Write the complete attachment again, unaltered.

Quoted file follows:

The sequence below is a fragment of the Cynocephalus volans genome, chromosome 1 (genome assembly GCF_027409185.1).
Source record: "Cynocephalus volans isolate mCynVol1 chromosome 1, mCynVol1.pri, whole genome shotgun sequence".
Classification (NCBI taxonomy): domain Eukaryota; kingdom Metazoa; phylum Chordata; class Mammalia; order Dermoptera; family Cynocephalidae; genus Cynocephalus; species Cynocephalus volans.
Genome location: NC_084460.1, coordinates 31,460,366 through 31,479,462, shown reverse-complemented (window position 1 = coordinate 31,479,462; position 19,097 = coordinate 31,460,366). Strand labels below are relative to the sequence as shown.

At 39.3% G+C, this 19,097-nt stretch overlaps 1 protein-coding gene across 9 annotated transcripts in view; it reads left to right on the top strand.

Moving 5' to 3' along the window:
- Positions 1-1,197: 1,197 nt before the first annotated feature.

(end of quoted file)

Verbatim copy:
The sequence below is a fragment of the Cynocephalus volans genome, chromosome 1 (genome assembly GCF_027409185.1).
Source record: "Cynocephalus volans isolate mCynVol1 chromosome 1, mCynVol1.pri, whole genome shotgun sequence".
Classification (NCBI taxonomy): domain Eukaryota; kingdom Metazoa; phylum Chordata; class Mammalia; order Dermoptera; family Cynocephalidae; genus Cynocephalus; species Cynocephalus volans.
Genome location: NC_084460.1, coordinates 31,460,366 through 31,479,462, shown reverse-complemented (window position 1 = coordinate 31,479,462; position 19,097 = coordinate 31,460,366). Strand labels below are relative to the sequence as shown.

At 39.3% G+C, this 19,097-nt stretch overlaps 1 protein-coding gene across 9 annotated transcripts in view; it reads left to right on the top strand.

Moving 5' to 3' along the window:
- Positions 1-1,197: 1,197 nt before the first annotated feature.